Monday, October 3, 2016
Lamar Valley is almost empty this morning except for a bull elk trotting across the hills, some geese pecking through the flats across from the Institute and bison scattered everywhere. In the morning light the valley opens up in all its golden colors. Wolf watchers are at Antelope Creek this morning. We climb the winding road toward Mt. Washburn, turnouts packed with vehicles. We scan the slopes of Mt. Washburn to the valley below south towards Tower. If wolves are there, they are too far in the distance to see. Soon, even the wolf watchers leave.
Back and forth, turnout to parking lot, we wait for wolves to cross Specimen Ridge. But they don’t and the chase is on again to see them. From just south of the General Store we watch two black wolves cross the sage and disappear down the slope into the river canyon. It’s a wonderful view from this point on Tower Road, the wolves straight across from us. The elk are the key. A harem of cows bunch together on the slope, all facing the same direction. They see the wolves cross the Yellowstone and make their way up the slope. In minutes a gray wolf speeds through the sage up the slope toward the elk, followed by four more wolves. The gray stops and sits, looking down the slope toward the elk, while the others slowly weave uphill. Suddenly the elk chase is over. The wolves disappear in the trees only to reappear on top of Specimen Ridge where we see them tugging on a carcass. They have food and perhaps they’ll be there awhile. I always wondered how and where wolves crossed the Yellowstone and Specimen Ridge.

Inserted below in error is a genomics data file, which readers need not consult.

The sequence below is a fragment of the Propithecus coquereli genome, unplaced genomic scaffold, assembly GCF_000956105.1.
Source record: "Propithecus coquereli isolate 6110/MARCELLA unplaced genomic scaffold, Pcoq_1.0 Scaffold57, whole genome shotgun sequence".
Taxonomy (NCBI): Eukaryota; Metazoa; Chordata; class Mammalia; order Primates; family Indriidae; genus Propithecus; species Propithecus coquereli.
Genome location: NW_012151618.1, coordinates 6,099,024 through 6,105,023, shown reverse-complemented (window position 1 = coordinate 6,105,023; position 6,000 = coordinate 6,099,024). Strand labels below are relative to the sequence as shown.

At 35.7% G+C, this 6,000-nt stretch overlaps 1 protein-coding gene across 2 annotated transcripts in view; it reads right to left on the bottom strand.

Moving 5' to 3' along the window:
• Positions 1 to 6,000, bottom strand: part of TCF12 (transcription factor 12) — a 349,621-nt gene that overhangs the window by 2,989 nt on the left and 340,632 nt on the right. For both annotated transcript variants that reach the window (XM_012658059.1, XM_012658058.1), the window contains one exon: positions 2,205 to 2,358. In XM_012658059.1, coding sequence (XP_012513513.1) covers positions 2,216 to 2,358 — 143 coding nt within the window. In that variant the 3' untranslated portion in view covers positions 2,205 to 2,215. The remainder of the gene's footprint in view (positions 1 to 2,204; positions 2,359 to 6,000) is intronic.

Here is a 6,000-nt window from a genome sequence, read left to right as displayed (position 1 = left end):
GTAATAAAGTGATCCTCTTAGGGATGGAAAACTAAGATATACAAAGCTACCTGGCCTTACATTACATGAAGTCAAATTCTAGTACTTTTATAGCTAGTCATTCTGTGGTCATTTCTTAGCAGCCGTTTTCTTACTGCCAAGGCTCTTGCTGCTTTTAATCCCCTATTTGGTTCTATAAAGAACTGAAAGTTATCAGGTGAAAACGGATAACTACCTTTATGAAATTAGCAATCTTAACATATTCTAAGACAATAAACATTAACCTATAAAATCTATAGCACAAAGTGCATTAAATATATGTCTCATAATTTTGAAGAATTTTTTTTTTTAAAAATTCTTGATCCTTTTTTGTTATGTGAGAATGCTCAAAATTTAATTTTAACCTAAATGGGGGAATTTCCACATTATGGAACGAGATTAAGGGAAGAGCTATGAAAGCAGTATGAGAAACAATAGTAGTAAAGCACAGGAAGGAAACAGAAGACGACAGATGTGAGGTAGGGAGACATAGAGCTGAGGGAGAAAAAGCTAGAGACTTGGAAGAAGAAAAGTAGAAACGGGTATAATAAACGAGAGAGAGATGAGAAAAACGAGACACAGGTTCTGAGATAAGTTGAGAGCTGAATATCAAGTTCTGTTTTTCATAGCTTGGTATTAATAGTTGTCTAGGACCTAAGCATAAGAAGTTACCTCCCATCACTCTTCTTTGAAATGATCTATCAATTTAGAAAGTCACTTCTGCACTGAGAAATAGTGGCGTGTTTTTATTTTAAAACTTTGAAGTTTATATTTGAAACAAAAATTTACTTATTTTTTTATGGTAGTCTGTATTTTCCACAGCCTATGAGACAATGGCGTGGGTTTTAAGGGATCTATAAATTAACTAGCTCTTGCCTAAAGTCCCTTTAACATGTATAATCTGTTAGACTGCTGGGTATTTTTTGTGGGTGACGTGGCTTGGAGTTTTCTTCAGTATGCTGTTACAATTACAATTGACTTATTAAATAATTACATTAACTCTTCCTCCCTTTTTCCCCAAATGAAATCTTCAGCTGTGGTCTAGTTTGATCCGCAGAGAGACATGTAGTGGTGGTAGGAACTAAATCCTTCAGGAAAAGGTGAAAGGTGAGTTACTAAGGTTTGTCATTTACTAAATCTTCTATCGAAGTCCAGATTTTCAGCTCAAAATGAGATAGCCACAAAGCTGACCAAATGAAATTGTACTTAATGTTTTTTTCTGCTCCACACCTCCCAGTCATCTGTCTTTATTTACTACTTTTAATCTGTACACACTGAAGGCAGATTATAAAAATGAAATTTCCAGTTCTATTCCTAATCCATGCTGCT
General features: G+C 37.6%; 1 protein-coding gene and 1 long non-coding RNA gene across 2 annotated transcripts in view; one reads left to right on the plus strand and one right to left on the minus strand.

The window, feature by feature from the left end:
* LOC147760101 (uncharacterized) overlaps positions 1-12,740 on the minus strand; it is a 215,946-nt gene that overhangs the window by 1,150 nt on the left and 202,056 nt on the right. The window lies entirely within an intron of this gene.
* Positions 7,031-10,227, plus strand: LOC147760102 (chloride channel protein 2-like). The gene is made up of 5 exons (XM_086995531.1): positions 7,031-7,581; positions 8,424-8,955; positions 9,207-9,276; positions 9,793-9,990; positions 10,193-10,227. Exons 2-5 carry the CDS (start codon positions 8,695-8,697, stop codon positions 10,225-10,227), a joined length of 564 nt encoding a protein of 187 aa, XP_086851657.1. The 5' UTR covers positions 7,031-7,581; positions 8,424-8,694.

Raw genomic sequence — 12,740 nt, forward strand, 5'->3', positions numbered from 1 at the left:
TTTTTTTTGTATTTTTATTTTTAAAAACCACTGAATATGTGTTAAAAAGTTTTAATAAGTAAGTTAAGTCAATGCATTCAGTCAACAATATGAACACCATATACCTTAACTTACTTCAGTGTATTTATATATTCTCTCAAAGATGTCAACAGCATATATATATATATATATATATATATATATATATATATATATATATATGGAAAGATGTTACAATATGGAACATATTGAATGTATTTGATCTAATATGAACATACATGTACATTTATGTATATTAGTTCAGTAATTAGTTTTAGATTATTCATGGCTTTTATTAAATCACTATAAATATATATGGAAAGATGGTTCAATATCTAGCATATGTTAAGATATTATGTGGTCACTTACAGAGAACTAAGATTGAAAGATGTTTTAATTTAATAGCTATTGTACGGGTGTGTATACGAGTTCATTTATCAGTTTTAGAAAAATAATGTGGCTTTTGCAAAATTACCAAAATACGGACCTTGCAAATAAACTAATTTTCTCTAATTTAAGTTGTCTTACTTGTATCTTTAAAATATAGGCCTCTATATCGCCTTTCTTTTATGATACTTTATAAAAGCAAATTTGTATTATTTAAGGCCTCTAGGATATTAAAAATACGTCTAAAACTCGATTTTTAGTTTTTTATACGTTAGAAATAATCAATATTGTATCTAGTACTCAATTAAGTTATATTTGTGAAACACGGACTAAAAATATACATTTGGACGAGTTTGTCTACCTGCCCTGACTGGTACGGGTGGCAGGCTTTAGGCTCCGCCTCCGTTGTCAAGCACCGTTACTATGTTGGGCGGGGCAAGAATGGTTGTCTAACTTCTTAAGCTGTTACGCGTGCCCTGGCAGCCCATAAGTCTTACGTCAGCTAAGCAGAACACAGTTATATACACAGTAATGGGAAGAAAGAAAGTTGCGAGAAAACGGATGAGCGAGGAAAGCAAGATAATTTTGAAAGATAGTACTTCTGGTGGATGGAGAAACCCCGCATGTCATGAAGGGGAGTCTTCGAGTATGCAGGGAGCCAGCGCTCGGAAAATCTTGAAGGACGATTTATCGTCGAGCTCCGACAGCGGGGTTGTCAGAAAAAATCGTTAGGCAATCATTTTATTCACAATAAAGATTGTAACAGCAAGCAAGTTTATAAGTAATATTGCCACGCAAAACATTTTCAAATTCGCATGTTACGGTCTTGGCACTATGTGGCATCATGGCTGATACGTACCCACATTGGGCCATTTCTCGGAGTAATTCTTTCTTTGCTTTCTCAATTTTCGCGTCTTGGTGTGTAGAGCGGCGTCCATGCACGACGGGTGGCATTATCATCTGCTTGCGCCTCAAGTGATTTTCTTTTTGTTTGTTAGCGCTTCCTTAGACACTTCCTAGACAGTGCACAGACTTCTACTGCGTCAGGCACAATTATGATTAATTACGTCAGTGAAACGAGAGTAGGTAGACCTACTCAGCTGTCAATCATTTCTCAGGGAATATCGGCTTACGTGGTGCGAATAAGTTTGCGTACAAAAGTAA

Since it’s supposed to snow tomorrow and Dunraven Pass might be closed (which would mean no Hayden Valley or Wapitis or Lake Yellowstone) we go on to Canyon. Snow dusts the hillsides, but temperatures stay between 37◦ and 38◦. We cross Fishing Bridge, searching the Yellowstone for trout, following a path curving path toward the Lake. Shaded by fir trees, the narrow trail leads to the Lake where we have the beach almost to ourselves stretched out before us. We wade through sand to the Visitors Center where there is an impressive display of birds of Yellowstone including swans, eagles, pelican, hawks, and much smaller birds like night hawks, nuthatches and chickadees.
Concerned Dunraven will be closed because of weather, we head back toward Mt. Washburn. North of Chittendon Bridge a great gray owl perches in a tree in a meadow off the road. He swivels his head around and looks down, unconcerned about the large crowd gathered in the trees while rain pours down. Climbing Dunraven Pass, the temperature drops to 37◦, then 36◦. White clouds descending in thin veils clear by the time we reach Mt. Washburn. The view in any direction is a sea of fir trees growing bright green after years of fires.
The rain dissipates after Mt. Washburn only to pour down in Lamar Valley. I often wonder if it bothers the animals. Deer greet us in Silver Gate, grazing along the side of the road. Tomorrow snow showers – maybe.